David Lanfear, cut all the strings on every bale, in order to improve
the strength and efficiency of their walls. Chris Magwood and others
have experimented with stacking a continuous wall, and then cutting out
window openings with a chainsaw. They cut a lot of strings, and their
walls seem fine.
8. The shape of the bales requires more stuffing when on edge.
Maybe, but I doubt it. The ends of the bales interface in the same way
with either orientation, so the amount of stuffing between a pair of
bale ends is the same. The depth of the wall is less with on edge
stacking, and a wall needs fewer courses of bales for a given height.
So I think on edge is ahead. If you pre-compress your wall, which I
favor in every case, then on-edge bales conform to each other more,
between the courses, than flat-laid bales, again leading to less
stuffing. But both methods still require a lot of stuffing, for my
9. The exposed surface of the bale has less tooth for plaster than
when the bales are stacked on the flat.
I agree. The difference is noticeable, but not overwhelming.
10. Wall settling may be more as the strength of the straw bale is not
from side to side but from top to bottom.
The best laboratory testing, which I quoted under item 2 above, is that
strawbales are stronger on edge. Many people wonder about that test,
but it is clear that walls are strong enough in either orientation, and
again, the primary loads are carried by the plaster skins or the posts.
The best historical testing is the 100+ year old Nebraska buildings.
They are built with bales on edge, at least in the ones I know of that
have been verified. In many of these buildings, you can tell bale
orientation from the photos taken during construction, and from truth
windows. They are loadbearing, and the windows and doors are intact,
so there hasn't been much settling.
So my scoring is a bit different than Andrew's. I agree with one of
his points, and there are a few where I am in partial agreement. He is
welcome to his opinions and preferences, but I'm bothered by the
inaccurate reporting and illogical arguments in some of his points. My
belief is that you can build great buildings either way, and that there
are pluses and minuses for any and every building choice.
I will add a few words on one question that didn't enter into Andrew's
list. If you want to shape the bales or the wall in certain ways,
there may be an advantage to one method or the other. For circular
buildings of small to modest radius, it's easier to form (distort) each
bale into part of the needed arc, if they are on edge. But you have to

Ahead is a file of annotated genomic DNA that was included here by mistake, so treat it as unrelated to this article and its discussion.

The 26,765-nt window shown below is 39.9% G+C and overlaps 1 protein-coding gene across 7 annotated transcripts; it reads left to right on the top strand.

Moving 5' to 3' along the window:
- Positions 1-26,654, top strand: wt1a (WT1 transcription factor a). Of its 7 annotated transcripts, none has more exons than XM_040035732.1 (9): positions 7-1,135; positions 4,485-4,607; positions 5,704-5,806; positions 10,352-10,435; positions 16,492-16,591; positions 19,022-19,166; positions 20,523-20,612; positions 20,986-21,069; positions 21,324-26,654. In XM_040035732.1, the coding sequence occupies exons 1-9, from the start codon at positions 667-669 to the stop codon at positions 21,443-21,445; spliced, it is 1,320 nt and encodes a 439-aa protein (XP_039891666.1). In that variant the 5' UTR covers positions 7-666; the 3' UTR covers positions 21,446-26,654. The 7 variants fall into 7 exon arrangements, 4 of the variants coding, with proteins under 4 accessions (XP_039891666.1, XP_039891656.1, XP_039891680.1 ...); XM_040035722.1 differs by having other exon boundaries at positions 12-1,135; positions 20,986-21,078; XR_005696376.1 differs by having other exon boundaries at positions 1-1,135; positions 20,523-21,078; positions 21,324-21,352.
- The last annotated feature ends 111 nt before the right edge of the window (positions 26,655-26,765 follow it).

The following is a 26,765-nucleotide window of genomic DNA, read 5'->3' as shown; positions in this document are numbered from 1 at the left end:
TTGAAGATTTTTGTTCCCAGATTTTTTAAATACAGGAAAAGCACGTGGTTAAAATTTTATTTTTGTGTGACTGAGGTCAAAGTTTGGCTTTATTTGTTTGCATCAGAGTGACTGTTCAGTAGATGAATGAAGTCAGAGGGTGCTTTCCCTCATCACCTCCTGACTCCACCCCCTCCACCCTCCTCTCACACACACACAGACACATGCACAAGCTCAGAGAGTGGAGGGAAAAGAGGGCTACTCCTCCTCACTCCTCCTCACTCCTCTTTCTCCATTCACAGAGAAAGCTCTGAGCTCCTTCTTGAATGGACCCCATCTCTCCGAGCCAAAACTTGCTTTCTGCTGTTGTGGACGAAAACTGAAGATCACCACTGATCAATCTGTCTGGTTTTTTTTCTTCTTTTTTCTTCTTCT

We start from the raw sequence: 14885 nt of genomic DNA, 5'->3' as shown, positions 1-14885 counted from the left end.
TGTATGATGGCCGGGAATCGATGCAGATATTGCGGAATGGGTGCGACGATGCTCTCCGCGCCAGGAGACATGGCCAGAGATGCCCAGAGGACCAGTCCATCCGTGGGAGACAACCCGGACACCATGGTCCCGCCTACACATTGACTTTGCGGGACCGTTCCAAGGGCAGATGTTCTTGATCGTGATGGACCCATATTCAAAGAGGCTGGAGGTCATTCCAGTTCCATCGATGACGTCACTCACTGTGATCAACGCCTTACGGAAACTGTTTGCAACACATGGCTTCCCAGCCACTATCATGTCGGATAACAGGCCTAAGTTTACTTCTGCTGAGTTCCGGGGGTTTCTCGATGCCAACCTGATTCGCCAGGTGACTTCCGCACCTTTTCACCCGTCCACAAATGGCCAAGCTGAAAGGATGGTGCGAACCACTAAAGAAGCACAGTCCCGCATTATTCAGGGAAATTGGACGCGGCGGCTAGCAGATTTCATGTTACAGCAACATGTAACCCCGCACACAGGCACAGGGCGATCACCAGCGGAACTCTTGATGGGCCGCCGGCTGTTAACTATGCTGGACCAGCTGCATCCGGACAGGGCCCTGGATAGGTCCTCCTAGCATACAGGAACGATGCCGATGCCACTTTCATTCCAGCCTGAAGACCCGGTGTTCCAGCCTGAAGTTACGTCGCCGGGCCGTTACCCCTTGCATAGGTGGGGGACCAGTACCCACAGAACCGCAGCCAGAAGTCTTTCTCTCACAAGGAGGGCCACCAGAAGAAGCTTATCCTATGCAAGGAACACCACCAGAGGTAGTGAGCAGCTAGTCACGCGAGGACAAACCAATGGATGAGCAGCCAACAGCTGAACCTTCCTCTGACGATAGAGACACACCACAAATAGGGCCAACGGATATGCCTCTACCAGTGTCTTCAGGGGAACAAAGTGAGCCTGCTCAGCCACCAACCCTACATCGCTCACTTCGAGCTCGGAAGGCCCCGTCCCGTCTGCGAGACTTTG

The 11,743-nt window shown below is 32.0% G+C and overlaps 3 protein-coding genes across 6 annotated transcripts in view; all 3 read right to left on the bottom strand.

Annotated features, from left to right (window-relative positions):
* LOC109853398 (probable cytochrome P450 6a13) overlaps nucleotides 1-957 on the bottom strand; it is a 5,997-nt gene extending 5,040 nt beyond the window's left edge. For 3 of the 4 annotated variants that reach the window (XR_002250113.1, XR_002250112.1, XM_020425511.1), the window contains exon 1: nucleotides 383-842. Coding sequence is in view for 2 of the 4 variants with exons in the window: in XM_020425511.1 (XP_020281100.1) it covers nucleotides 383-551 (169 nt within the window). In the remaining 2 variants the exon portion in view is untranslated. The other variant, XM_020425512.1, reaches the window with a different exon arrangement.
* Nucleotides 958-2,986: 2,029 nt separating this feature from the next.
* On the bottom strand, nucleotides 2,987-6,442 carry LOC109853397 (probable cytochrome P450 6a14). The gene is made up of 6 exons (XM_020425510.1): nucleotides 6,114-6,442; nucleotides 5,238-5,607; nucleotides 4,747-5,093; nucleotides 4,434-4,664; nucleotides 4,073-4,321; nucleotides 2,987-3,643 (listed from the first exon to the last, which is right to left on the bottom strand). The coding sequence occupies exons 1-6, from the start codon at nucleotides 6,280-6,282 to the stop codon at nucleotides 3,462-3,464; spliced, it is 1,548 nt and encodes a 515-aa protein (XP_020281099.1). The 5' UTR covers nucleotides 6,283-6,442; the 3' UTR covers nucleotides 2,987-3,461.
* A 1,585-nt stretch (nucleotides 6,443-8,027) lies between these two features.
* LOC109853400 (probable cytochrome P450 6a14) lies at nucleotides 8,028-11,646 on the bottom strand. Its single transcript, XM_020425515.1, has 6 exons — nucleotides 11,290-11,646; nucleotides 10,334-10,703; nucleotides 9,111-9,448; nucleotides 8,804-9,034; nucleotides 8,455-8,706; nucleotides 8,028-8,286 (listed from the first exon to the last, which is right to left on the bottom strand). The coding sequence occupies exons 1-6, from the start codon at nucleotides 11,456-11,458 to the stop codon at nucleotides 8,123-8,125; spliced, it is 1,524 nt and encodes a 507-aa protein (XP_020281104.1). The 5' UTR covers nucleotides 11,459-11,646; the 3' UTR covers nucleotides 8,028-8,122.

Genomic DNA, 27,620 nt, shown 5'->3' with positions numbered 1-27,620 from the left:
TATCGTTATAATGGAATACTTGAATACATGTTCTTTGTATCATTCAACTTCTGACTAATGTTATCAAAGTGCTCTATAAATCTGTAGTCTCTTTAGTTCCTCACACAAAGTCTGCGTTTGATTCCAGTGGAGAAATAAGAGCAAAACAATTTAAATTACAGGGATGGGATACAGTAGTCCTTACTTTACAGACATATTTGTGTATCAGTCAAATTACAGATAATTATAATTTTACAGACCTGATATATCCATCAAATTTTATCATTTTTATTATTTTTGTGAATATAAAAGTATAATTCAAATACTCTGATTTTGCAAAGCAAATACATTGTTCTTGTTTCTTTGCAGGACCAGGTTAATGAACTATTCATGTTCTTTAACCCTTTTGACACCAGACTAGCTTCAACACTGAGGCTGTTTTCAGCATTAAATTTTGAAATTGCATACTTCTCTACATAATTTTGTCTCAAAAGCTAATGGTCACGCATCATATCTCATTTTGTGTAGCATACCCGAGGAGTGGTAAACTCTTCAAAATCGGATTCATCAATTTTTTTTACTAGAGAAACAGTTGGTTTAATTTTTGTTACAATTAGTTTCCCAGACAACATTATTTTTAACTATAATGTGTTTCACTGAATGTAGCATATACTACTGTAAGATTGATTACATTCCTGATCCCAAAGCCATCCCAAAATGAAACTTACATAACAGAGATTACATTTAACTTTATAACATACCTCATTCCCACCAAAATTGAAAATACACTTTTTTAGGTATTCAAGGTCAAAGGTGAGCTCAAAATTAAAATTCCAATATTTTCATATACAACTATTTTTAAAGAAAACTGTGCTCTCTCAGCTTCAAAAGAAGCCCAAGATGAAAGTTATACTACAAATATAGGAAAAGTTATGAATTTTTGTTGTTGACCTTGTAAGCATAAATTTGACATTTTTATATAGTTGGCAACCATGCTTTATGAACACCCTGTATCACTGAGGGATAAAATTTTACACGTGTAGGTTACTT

sew the inside strings back to the bale, to follow the reshaped bale.
It's not difficult, but it takes extra time. Putting an arc in a
flat-laid bale is harder (especially 3-string rice bales), but the
strings are more cooperative, except in the smallest buildings. For
large, round buildings, the bales don't need to be distorted.
Around windows, it's easier to carve a small bullnose curve on a
flat-laid bale. For a bigger (more normal-sized) curve, one of the
strings of flat-laid bales gets in the way of carving your curve. Of
course, there are ways to deal with that, such as running an extra
string or two, to pull the main string off its course at the end of the
When carving a large arc on the end of a flat-laid bale, the straws
tend to stick out in all directions like Pappy's beard in the Popeye
cartoons, which makes plastering a beautiful curve a little more
difficult. It's still quite doable. Re-tying an on-edge bale to
approximate the bullnose curve shape that you want is possible with
many bales, although again harder with rice. It means re-tying every
bale around the window or door, but at least half of those have to be
re-tied in most designs, flat or edge stacked. Some people would
rather build the curve with lath, and stuff it with straw. I'm not a
fan of that.
The more low-relief sculpting that you plan, the more advantageous it
is to lay your bales flat.
I hope this helps,
--On Tuesday, October 12, 2010 7:16 AM -0700 Andrew Morrison
<Andrew at StrawBale...> wrote:
> Hello Jure. There are some studies out there about the insulation
> value of straw bales stacked horizontally (on the flat) and
> vertically (on edge); however, I do not think that any of them are
> terribly accurate. In each, there are details that are subjective. I
> do believe that they all conclude that the straw orientation does
> indeed affect the insulation value of the bales, thus making bales
> stacked on edge higher R-value per inch than bales stacked
> horizontally. This effectively gives you the same R-value for the
> bales stacked either way, simply allowing you to use less space in
> your home for the actual wall thickness. That said, many new baling
> machines are orienting the straw differently, or not at all (chopped
> straw from combines for example is so small that the straw
> orientation is every which way).
> Even though the R-value is higher per inch in a bale stacked on edge,
> I don't believe it is worth the effort of stacking walls this way.
> There are so many disadvantages to stacking bales on edge and I
> strongly recommend you don't bother with the idea. I have written a
> "top ten" list of reasons not to build with bales on edge on my
> website, www.StrawBale.com. You can view that article here
> (http://www.strawbale.com/top-10-no-bales-on-edge) for more details
> as to why to avoid stacking on edge.
> Best of luck and I hope your project runs smoothly from design to
> On Tue, Oct 12, 2010 at 3:57 AM, Sport Hotel, Jure Pozar
> <jure.pozar at gmail...> wrote:
> Dear all,
> I am in the phase of designing our straw bale house and I have heard
> that if you lay the straw bale horizontaly it has the same isolation
> conductivity as if laid vertical. Lets presume the bales? dimension
> is 45 x 35 x 100 cm which would mean that laid horizontaly the
> strawbale wall would be 45 cm and verticaly would be 35 cm (the
> isolation at this second option is supposed to be better due to
> straws which are in vertical position). Does anybody know of tests
> performed and published of this particulat subject. If this is true
> you need much less strawbales to built your house. I am of course
> talking about post & beam method. Probably this would present a
> problem at loadbearing method. Does anybody know of any difficulties
> when building post & beam and bales put vertical?
> I would appreciate any answer
> Jure PoÏar